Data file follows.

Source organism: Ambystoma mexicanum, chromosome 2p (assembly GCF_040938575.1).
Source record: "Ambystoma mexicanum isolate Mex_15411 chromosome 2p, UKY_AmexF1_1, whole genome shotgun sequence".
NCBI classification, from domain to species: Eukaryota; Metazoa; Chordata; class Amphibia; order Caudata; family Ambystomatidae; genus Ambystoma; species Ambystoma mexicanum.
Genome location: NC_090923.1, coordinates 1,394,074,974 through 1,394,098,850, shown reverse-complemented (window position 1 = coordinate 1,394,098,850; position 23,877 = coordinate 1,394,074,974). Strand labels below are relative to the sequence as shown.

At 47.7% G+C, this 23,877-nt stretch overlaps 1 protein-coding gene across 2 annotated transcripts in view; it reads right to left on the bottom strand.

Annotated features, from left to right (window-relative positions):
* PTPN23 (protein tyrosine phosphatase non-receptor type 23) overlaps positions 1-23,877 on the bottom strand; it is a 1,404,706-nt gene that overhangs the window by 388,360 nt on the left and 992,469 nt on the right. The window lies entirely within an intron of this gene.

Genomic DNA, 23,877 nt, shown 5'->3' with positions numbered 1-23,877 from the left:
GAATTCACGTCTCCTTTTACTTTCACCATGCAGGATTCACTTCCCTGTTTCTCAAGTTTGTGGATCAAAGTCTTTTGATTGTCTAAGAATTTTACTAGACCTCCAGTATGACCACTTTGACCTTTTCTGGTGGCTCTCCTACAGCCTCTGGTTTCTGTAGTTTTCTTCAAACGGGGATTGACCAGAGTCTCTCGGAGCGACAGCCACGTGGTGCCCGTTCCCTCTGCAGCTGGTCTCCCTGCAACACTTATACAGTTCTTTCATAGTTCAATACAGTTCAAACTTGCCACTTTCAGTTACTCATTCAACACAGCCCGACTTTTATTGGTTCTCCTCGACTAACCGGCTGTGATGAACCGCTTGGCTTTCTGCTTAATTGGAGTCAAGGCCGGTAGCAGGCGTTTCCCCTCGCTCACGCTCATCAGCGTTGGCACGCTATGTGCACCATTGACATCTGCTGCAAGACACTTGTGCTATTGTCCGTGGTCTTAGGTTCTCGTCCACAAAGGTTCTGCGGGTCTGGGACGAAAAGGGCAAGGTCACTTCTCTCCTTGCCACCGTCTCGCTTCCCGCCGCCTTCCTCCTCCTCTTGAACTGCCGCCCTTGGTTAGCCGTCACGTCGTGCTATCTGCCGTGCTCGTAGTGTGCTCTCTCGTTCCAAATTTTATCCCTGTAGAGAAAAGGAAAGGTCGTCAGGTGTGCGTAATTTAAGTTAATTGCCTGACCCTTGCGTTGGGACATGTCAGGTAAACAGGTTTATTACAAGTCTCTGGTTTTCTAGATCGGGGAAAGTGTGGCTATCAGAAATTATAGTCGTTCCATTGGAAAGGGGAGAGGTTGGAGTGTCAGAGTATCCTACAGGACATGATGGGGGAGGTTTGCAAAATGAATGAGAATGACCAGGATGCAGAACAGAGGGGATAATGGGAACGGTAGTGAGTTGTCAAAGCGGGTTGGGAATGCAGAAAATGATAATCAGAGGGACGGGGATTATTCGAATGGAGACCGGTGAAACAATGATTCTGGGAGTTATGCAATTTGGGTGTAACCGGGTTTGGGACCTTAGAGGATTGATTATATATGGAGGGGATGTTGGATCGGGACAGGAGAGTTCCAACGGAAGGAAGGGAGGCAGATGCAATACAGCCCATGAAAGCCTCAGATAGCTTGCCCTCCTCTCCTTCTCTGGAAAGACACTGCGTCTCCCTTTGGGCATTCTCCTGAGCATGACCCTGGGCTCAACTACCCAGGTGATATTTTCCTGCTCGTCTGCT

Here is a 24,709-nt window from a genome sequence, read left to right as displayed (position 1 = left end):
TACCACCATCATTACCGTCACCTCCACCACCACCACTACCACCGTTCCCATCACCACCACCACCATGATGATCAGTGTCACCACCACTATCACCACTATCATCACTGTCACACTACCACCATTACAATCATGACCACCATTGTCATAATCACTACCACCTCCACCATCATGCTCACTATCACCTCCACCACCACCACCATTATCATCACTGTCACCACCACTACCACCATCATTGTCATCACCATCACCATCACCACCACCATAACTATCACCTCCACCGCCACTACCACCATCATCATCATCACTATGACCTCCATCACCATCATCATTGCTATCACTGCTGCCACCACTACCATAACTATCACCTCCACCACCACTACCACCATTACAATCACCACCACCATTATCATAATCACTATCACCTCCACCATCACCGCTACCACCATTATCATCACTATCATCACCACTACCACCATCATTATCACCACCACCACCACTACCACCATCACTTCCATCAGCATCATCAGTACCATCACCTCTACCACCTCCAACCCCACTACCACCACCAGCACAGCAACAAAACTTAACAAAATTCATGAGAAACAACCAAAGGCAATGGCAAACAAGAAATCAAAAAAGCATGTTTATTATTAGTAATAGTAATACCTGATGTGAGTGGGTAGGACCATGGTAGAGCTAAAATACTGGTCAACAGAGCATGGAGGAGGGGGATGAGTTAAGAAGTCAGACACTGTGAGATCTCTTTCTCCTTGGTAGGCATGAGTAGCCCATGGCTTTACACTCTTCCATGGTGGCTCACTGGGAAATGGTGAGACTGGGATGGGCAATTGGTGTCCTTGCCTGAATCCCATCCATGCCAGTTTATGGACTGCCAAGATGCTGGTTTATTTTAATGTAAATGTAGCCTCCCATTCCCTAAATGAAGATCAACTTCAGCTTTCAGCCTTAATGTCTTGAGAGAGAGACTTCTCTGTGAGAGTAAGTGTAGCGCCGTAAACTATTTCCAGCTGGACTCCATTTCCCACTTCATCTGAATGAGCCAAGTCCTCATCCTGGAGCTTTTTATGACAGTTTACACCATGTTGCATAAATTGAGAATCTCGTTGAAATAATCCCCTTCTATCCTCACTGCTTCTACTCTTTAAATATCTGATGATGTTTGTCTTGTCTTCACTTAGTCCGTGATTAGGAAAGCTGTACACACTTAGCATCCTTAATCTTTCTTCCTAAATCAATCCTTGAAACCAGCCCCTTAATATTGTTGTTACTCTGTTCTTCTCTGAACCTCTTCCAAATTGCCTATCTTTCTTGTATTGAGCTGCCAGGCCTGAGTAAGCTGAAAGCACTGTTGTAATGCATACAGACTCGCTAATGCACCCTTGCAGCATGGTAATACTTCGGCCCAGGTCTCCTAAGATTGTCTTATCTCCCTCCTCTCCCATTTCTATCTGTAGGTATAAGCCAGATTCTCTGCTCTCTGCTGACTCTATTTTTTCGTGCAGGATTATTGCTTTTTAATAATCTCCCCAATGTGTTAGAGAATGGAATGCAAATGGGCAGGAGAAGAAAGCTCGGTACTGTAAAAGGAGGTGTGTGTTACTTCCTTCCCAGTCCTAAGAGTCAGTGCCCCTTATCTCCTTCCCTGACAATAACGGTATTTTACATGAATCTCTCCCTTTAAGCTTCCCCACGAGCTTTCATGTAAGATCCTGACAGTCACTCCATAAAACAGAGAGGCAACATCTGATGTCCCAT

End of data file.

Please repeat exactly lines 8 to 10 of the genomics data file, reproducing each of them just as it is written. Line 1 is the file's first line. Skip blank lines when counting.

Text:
Genomic DNA, 23,877 nt, shown 5'->3' with positions numbered 1-23,877 from the left:
GAATTCACGTCTCCTTTTACTTTCACCATGCAGGATTCACTTCCCTGTTTCTCAAGTTTGTGGATCAAAGTCTTTTGATTGTCTAAGAATTTTACTAGACCTCCAGTATGACCACTTTGACCTTTTCTGGTGGCTCTCCTACAGCCTCTGGTTTCTGTAGTTTTCTTCAAACGGGGATTGACCAGAGTCTCTCGGAGCGACAGCCACGTGGTGCCCGTTCCCTCTGCAGCTGGTCTCCCTGCAACACTTATACAGTTCTTTCATAGTTCAATACAGTTCAAACTTGCCACTTTCAGTTACTCATTCAACACAGCCCGACTTTTATTGGTTCTCCTCGACTAACCGGCTGTGATGAACCGCTTGGCTTTCTGCTTAATTGGAGTCAAGGCCGGTAGCAGGCGTTTCCCCTCGCTCACGCTCATCAGCGTTGGCACGCTATGTGCACCATTGACATCTGCTGCAAGACACTTGTGCTATTGTCCGTGGTCTTAGGTTCTCGTCCACAAAGGTTCTGCGGGTCTGGGACGAAAAGGGCAAGGTCACTTCTCTCCTTGCCACCGTCTCGCTTCCCGCCGCCTTCCTCCTCCTCTTGAACTGCCGCCCTTGGTTAGCCGTCACGTCGTGCTATCTGCCGTGCTCGTAGTGTGCTCTCTCGTTCCAAATTTTATCCCTGTAGAGAAAAGGAAAGGTCGTCAGGTGTGCGTAATTTAAGTTAATTGCCTGACCCTTGCGTTGGGACATGTCAGGTAAACAGGTTTATTACAAGTCTCTGGTTTTCTAGATCGGGGAAAGTGTGGCTATCAGAAATTATAGTCGTTCCATTGGAAAGGGGAGAGGTTGGAGTGTCAGAGTATCCTACAGGACATGATGGGGGAGGTTTGCAAAATGAATGAGAATGACCAGGATGCAGAACAGAGGGGATAATGGGAACGGTAGTGAGTTGTCAAAGCGGGTTGGGAATGCAGAAAATGATAATCAGAGGGACGGGGATTATTCGAATGGAGACCGGTGAAACAATGATTCTGGGAGTTATGCAATTTGGGTGTAACCGGGTTTGGGACCTTAGAGGATTGATTATATATGGAGGGGATGTTGGATCGGGACAGGAGAGTTCCAACGGAAGGAAGGGAGGCAGATGCAATACAGCCCATGAAAGCCTCAGATAGCTTGCCCTCCTCTCCTTCTCTGGAAAGACACTGCGTCTCCCTTTGGGCATTCTCCTGAGCATGACCCTGGGCTCAACTACCCAGGTGATATTTTCCTGCTCGTCTGCT

Here is a 24,709-nt window from a genome sequence, read left to right as displayed (position 1 = left end):